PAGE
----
Bana crop destroyed
© Johan Larson |

Severe weather conditions taking a heavy toll on many crops are hurting perishables exporters – and their misery is compounded by high freight rates that erode margins.

In Europe, the climate has taken a heavy toll on agriculture, with double-digit declines in grain output across much of central and Eastern Europe.

Owing to heavy rain and flooding, Ukraine’s wheat harvest looks set to amount to a paltry five million tonnes, which marks a 75% slump from last year.

In Germany, which has suffered drought and record high temperatures, wheat output is down 25% and some grain and rapeseed farmers may lose as much as one-third of their crop this year. The farmers’ association has called for $1.2bn in drought relief.

North America is also suffering. This year’s cherry crop in the US was a far cry from last year’s bumper harvest. California has produced some three million cases of cherries, down from 9.7m in 2017, while Washington state yielded less than 20m crates of the stone fruit, more than 4m fewer than last year.

In Kenya, flower growers enjoyed record volumes in the first two months of the year, but the following three months saw a record low output, reports Conrad Archer, regional head of perishables, MEAC region, at Panalpina.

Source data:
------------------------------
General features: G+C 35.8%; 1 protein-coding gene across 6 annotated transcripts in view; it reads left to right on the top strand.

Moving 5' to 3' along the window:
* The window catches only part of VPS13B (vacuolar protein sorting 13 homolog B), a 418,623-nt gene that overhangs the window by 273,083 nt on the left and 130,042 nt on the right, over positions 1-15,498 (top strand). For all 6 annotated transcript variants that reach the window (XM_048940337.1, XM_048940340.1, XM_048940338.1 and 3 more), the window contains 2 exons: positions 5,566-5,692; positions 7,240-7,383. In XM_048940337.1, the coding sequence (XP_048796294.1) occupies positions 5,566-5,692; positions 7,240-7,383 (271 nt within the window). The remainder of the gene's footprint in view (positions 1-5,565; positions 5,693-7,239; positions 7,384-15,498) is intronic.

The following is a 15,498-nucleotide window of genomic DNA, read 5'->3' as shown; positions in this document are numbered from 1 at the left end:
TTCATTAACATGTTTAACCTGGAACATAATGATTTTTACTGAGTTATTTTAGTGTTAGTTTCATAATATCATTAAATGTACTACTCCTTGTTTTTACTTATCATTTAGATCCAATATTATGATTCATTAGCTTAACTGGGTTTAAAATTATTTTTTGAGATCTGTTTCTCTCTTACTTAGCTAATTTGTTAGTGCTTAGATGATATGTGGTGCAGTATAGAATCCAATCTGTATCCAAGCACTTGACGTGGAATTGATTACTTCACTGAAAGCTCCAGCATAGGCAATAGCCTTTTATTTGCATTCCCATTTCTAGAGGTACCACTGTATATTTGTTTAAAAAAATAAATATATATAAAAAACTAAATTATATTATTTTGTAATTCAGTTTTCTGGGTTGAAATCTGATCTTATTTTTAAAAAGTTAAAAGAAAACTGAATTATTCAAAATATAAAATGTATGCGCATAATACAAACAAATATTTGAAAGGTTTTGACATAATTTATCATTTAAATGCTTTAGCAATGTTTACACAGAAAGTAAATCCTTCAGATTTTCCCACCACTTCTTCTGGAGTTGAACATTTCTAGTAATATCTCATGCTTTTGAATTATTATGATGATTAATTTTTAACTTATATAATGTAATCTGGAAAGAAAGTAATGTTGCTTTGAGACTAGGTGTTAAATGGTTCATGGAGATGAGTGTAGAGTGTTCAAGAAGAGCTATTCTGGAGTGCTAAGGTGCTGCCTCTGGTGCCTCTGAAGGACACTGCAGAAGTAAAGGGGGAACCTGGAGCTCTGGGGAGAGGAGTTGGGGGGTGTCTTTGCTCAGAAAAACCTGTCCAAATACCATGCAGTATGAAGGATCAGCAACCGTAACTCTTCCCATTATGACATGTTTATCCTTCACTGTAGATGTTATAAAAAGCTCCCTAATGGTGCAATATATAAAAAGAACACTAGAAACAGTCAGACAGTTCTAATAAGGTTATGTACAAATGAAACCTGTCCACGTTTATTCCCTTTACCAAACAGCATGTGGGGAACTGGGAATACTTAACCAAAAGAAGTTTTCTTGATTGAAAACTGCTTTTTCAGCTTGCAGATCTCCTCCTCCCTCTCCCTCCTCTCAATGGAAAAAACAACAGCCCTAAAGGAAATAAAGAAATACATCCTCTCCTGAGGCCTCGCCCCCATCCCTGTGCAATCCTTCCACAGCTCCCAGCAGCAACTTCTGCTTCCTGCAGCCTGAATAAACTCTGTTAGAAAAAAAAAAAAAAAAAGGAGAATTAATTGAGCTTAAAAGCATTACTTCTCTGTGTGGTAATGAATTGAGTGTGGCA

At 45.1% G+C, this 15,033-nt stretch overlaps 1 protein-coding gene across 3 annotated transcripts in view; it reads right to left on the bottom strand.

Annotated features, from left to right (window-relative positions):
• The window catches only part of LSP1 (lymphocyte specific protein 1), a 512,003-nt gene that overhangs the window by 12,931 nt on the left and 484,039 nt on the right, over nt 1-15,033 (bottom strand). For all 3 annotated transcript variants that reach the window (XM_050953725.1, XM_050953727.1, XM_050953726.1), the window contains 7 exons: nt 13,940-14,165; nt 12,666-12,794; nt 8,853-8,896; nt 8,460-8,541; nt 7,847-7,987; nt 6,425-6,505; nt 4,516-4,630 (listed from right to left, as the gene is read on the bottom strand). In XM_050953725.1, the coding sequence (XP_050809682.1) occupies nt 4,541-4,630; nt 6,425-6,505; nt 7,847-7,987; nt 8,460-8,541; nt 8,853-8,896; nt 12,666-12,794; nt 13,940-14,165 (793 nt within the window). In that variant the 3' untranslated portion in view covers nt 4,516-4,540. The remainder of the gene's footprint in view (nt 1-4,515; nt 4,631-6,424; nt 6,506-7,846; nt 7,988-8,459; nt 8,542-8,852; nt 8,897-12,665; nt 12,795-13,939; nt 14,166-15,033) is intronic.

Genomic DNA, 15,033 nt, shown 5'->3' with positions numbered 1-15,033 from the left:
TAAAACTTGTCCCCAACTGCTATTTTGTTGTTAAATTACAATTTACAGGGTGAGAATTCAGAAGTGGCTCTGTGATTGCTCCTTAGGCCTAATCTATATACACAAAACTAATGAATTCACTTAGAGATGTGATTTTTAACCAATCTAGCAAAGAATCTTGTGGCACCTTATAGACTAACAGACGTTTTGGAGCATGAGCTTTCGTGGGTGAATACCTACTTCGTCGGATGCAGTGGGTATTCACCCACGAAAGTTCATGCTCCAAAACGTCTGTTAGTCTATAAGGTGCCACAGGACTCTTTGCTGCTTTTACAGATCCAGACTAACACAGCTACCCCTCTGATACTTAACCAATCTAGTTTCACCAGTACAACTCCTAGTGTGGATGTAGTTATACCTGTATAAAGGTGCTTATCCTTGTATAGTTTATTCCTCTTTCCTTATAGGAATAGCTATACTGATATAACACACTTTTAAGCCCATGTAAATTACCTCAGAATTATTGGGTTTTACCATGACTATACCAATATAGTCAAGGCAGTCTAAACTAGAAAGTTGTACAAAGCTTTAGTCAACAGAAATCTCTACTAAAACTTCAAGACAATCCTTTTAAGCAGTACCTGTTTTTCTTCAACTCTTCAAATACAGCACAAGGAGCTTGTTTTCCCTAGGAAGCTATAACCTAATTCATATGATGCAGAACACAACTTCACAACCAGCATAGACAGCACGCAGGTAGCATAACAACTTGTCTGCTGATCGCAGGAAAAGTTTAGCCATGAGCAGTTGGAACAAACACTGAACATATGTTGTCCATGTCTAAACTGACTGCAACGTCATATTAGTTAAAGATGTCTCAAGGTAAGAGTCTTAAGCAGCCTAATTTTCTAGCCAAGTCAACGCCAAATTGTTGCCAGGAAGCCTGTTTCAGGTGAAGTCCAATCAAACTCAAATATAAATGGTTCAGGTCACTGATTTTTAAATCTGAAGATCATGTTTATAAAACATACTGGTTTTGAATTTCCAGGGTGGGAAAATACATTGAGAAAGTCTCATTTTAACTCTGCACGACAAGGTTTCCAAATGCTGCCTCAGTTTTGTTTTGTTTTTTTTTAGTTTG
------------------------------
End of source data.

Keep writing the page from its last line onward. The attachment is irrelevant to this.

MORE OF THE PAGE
And in South America, growers have been affected by cold and rain over the past three months, he added.

Global orange production is forecast to reach 47.8 million tons this year – 6 million tons less than in 2017 – due to the impact of weather in the US and Brazil.

On top of this, the industry is struggling with significantly higher transport costs. Fresh Produce Delmonte posted a net loss of $5.6m for the second quarter of this year, down from a profit of $69.8m a year earlier.

The firm blames this on “uncontrollable factors, led by congestion, delays and inclement weather at our loading ports in Central America”, besides higher commodity costs and a tighter transport market.

Its inland logistics costs in North America climbed $13.4m, due to port delays, higher fuel costs, the truck driver shortage and the impact of new driver regulations. The firm’s ocean freight costs were up 3%, largely fuelled by a 30% increase in bunker fuel prices.

Meanwhile, shippers from Kenya have had to absorb a general increase in airfreight rates, but again this is not the end of their woes. Freighter airlines have announced that they are resuming volumetric charges, which they had stopped back in 2010, Mr Archer noted.

Airlines have shown flexibility during the low season, but they have indicated that they will take a firmer stance come October, he added. For some types of flowers, this will make a considerable difference. The cost of moving large-headed roses will go up 10-15% as a result of these volumetric charges, Mr Archer said. And this comes on top of a 10% rate increase earlier this year.

The capacity outlook offers some solace, however. Qatar Airways has cut one weekly freighter rotation, but otherwise there have not been any major reductions, while the reduced output should avert a stampede for lift.

We’re not expecting a shortage of capacity,” Mr Archer said.

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